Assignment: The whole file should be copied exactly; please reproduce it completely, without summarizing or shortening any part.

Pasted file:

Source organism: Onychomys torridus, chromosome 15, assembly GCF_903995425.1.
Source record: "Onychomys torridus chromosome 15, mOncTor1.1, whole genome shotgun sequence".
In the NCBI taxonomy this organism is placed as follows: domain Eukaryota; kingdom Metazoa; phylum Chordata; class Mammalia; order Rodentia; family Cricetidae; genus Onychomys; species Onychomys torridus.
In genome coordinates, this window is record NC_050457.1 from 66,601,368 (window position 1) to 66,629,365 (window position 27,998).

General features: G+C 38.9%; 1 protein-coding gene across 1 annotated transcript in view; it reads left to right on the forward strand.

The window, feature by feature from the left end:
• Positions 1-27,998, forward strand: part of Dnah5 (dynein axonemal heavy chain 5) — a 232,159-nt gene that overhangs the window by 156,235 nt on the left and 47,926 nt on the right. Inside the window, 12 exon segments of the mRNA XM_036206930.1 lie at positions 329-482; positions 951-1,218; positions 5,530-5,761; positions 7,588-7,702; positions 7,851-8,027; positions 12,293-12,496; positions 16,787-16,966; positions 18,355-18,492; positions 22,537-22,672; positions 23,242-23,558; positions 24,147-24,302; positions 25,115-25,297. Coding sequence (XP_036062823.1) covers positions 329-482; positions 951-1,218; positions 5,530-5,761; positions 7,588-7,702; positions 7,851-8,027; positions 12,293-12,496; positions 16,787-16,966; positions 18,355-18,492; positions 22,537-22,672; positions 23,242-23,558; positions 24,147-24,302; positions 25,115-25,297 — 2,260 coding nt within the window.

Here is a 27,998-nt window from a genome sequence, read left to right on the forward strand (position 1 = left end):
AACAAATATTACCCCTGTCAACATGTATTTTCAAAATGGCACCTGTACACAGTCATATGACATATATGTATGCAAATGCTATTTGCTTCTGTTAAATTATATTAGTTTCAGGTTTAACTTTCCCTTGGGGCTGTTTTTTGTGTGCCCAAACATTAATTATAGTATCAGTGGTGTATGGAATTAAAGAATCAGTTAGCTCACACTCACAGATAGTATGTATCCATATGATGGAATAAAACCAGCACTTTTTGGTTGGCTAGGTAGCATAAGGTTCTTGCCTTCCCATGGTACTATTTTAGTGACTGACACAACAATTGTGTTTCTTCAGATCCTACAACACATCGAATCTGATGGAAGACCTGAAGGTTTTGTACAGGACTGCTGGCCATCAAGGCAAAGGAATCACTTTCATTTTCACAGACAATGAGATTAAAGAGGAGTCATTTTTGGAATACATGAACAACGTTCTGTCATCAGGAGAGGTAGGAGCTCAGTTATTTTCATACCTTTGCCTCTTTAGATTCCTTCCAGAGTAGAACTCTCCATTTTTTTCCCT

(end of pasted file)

Source organism: Onychomys torridus, chromosome 15, assembly GCF_903995425.1.
Source record: "Onychomys torridus chromosome 15, mOncTor1.1, whole genome shotgun sequence".
In the NCBI taxonomy this organism is placed as follows: domain Eukaryota; kingdom Metazoa; phylum Chordata; class Mammalia; order Rodentia; family Cricetidae; genus Onychomys; species Onychomys torridus.
In genome coordinates, this window is record NC_050457.1 from 66,601,368 (window position 1) to 66,629,365 (window position 27,998).

General features: G+C 38.9%; 1 protein-coding gene across 1 annotated transcript in view; it reads left to right on the forward strand.

The window, feature by feature from the left end:
• Positions 1-27,998, forward strand: part of Dnah5 (dynein axonemal heavy chain 5) — a 232,159-nt gene that overhangs the window by 156,235 nt on the left and 47,926 nt on the right. Inside the window, 12 exon segments of the mRNA XM_036206930.1 lie at positions 329-482; positions 951-1,218; positions 5,530-5,761; positions 7,588-7,702; positions 7,851-8,027; positions 12,293-12,496; positions 16,787-16,966; positions 18,355-18,492; positions 22,537-22,672; positions 23,242-23,558; positions 24,147-24,302; positions 25,115-25,297. Coding sequence (XP_036062823.1) covers positions 329-482; positions 951-1,218; positions 5,530-5,761; positions 7,588-7,702; positions 7,851-8,027; positions 12,293-12,496; positions 16,787-16,966; positions 18,355-18,492; positions 22,537-22,672; positions 23,242-23,558; positions 24,147-24,302; positions 25,115-25,297 — 2,260 coding nt within the window.

Here is a 27,998-nt window from a genome sequence, read left to right on the forward strand (position 1 = left end):
AACAAATATTACCCCTGTCAACATGTATTTTCAAAATGGCACCTGTACACAGTCATATGACATATATGTATGCAAATGCTATTTGCTTCTGTTAAATTATATTAGTTTCAGGTTTAACTTTCCCTTGGGGCTGTTTTTTGTGTGCCCAAACATTAATTATAGTATCAGTGGTGTATGGAATTAAAGAATCAGTTAGCTCACACTCACAGATAGTATGTATCCATATGATGGAATAAAACCAGCACTTTTTGGTTGGCTAGGTAGCATAAGGTTCTTGCCTTCCCATGGTACTATTTTAGTGACTGACACAACAATTGTGTTTCTTCAGATCCTACAACACATCGAATCTGATGGAAGACCTGAAGGTTTTGTACAGGACTGCTGGCCATCAAGGCAAAGGAATCACTTTCATTTTCACAGACAATGAGATTAAAGAGGAGTCATTTTTGGAATACATGAACAACGTTCTGTCATCAGGAGAGGTAGGAGCTCAGTTATTTTCATACCTTTGCCTCTTTAGATTCCTTCCAGAGTAGAACTCTCCATTTTTTTCCCT